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Living Diversity for World Peace

The World’s Very Real Need for Cultural Understanding

AIESEC emerged from a period in time when cultural understanding was at an all-time low. In the years following the Second World War, the whole of the European continent was ravaged to the ground. Each nation was coping with its own grave losses, and between all countries there was tremendous disconnect. Not only was there pressure to educate and create individuals capable of rebuilding their countries, there was also the very real need to repair damaged European relations.

Looking at the world today, one can’t help but notice striking similarities. Devastation, turmoil, anger, despair—none of these are strangers to us, even though it has been seventy years since the end of what is dubbed the deadliest conflict in human history.

Furthermore, what the world suffers from today is not the disconnection within a continent, but rather, the tensions within an entire planet. We suffer today from disconnect between continents, between nations, within countries, within communities. We are suffering from differences in ideology, in religion, and in culture. And it is becoming abundantly clear that such differences can have fatal consequences.

“Solidarity” (Source: ABC News)

In the first week of January, the world was deeply shaken by the Charlie Hebdo shooting that occurred in Paris—an event that has resulted in global repercussions for numerous other nations. It has also drawn attention to a number of ongoing conflicts throughout Europe and the rest of the world.

In the days that followed, the world saw two categories of reactions: outbreaks of conflict and marches of solidarity.

In the week that followed the shootings, fifty-four anti-Muslim attacks were reported in France. Conflicts escalated in reaction to Charlie Hebdo’s resumed publication with the controversial cover—in Niger, violent protests resulted in the deaths of ten people, with dozens injured, and a number of churches burned. Similar protests also occurred in Pakistan and Algeria.

Stop Charlie Niger

Source: .usnews.com

Meanwhile, over 100,000 people in France took to the streets for candlelit vigils in demonstrations of solidarity. The slogan, “Je suis Charlie” (I am Charlie in French), became simultaneously an endorsement from freedom of speech and a way to honour the victims of the shooting. Similar vigils took place all over the globe in the UK, the US, Canada, Australia, the Netherlands, to name a few. In what officials called the largest public rally in France since World War II, up to two million people marched in a ‘unity rally’, joined by more than 40 world leaders.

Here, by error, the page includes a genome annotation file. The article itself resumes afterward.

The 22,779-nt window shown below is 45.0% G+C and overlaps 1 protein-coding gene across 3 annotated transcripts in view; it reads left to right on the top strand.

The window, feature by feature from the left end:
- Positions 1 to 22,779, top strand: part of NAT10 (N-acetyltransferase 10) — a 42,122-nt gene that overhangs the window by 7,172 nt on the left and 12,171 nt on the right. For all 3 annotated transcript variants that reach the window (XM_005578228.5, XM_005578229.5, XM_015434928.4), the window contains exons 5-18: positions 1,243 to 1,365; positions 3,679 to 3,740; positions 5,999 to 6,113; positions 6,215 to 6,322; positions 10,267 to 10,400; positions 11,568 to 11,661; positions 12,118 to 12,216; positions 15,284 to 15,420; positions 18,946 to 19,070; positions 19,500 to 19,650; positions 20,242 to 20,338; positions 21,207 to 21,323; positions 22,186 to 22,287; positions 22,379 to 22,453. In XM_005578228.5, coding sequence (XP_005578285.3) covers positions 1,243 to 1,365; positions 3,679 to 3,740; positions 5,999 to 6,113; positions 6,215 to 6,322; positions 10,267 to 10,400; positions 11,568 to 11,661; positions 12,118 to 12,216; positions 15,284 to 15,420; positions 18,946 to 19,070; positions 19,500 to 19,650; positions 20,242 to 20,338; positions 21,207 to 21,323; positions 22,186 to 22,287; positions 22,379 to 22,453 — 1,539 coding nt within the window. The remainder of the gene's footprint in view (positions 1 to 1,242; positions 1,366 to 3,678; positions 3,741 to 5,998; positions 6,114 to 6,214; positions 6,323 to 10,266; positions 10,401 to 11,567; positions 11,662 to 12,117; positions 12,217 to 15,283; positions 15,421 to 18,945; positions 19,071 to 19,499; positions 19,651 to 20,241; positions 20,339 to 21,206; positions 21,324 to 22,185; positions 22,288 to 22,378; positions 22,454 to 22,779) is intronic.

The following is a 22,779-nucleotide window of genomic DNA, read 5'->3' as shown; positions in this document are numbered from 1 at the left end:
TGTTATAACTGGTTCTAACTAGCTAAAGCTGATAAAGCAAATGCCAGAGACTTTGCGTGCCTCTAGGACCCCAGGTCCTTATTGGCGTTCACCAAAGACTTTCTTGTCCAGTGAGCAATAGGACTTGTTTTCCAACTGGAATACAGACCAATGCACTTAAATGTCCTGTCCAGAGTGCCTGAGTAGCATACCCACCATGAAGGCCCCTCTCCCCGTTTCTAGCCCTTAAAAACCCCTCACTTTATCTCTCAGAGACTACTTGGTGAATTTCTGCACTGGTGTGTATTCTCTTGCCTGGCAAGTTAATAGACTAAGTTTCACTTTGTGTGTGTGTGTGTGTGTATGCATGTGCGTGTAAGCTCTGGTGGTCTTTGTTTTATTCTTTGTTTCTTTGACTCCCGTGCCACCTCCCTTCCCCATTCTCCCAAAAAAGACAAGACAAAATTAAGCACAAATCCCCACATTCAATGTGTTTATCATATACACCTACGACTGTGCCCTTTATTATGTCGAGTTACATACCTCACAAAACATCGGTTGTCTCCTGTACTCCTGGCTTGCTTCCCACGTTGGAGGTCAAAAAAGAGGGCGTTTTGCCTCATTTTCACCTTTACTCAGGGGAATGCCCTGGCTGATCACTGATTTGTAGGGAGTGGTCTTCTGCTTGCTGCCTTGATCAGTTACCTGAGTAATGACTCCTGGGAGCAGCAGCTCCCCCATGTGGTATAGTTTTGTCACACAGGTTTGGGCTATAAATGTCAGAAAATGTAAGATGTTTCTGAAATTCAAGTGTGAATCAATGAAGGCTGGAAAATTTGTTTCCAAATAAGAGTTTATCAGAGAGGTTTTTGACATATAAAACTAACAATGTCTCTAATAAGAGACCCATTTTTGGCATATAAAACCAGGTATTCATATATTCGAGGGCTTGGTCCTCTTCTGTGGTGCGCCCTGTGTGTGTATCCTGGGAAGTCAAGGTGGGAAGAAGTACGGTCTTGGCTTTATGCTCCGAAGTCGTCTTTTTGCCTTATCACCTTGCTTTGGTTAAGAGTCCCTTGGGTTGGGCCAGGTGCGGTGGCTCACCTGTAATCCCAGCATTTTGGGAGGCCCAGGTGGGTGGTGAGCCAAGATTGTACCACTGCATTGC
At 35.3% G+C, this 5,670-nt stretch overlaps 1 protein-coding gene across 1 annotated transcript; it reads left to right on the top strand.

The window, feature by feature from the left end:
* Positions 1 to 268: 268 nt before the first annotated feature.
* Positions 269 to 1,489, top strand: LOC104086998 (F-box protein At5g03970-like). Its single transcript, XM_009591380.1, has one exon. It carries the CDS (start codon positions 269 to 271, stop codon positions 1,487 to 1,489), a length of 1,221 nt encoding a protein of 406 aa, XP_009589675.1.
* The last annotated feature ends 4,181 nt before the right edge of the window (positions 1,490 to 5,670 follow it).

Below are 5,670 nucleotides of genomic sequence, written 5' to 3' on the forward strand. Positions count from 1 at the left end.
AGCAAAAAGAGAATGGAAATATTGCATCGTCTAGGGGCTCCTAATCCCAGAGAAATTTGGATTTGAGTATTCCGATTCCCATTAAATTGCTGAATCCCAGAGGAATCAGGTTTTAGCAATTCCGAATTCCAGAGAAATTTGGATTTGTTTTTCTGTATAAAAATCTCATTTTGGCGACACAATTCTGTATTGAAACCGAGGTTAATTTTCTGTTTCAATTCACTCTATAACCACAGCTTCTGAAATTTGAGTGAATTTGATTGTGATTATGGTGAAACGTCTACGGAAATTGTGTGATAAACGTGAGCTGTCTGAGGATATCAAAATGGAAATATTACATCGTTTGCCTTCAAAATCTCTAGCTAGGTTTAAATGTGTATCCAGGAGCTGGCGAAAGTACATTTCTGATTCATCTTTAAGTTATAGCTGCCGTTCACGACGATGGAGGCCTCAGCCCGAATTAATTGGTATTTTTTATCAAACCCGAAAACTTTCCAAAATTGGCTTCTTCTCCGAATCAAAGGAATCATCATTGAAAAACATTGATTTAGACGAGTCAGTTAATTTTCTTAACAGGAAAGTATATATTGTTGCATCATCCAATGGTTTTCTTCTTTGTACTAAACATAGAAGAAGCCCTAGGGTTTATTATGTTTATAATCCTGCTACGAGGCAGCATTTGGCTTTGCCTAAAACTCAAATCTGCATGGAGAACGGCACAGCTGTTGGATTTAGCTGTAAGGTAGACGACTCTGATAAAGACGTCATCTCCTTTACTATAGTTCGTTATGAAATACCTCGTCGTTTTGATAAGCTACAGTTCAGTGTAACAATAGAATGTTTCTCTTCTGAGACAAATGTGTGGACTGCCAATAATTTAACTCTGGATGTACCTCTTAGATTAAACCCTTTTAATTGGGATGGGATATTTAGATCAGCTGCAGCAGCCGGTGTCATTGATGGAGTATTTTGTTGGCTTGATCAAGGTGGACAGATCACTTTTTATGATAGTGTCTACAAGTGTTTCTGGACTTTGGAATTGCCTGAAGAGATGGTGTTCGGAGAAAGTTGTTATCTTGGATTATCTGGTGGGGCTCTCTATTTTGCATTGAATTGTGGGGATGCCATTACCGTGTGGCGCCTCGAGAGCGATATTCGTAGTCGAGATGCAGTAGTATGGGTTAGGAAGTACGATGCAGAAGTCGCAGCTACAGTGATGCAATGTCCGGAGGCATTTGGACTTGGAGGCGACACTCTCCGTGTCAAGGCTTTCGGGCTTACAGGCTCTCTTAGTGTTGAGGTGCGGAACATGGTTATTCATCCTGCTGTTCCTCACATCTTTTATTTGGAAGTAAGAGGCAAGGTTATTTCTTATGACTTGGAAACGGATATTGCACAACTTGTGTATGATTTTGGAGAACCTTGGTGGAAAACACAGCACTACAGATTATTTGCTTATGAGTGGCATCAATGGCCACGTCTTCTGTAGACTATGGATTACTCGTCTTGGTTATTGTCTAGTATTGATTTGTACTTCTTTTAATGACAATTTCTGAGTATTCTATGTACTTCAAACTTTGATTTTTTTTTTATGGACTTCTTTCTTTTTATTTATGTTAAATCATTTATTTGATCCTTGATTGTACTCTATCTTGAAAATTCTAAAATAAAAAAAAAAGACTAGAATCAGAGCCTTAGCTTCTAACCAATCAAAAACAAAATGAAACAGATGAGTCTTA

Two weeks ago, a youth was stabbed to death in Dresden, Germany—a city that has been the hotbed for anti-immigrant and ‘anti-Islamisation’ movements by the organization PEGIDA (Patriotic Europeans Against the Islamisation of the West, in German). This, in turn, has resulted in numerous counter-demonstrations across the country against racism, calling for cultural acceptance and tolerance.

Dresden Germany Marches

Source: Slate.com

Looking at these stories, a ripple effect becomes clear—the current issues now are either recurring or ongoing reactions to other issues. The stories become convoluted into an overarching narrative of conflict. We must understand, however, that intolerance is equivalent to blindness. With cultural tensions on the rise, how are we to reconcile our differences?

What would the world be like if instead of differences, we choose to see similarities? Like the unity rally, which brought masses of people and a multitude of nations together—for the first time since the Second World War!—what would the world be like if we reveled in diversity, instead of seeking to destroy it?

We return again to the original mission of AIESEC: “to expand the understanding of a nation by expanding the understanding of the individuals, changing the world one person at a time”. As stated in our “Why We Do What We Do” video, “When you see the world, you can begin to understand it. And when we understand it, we can begin to change it.”

It’s a big world out there, made up of many, many individuals—7 billion of them, to be exact. Here in AIESEC, one of our six core values is Living Diversity. We believe that everyone, because of their own culture and place in life, has something valuable to offer, and we seek to encourage the contribution of each individual.

Each and every one of us has a choice every day—will you choose peace?

TEDx talks that inspire a different perspective on World Peace

We live in a world where seemingly small things like intolerance and misunderstanding of people’s differences have caused large-scale conflict, destruction and even wars. World peace can seem like an impossible thing, but we at AIESEC interpret it a little differently. ‘Peace’ should not be interpreted necessarily as absence of a major war. ‘Peace’ symbolizes a world that does not have conflicts that arise from cultural, religious, or other aspects of differences in humanity.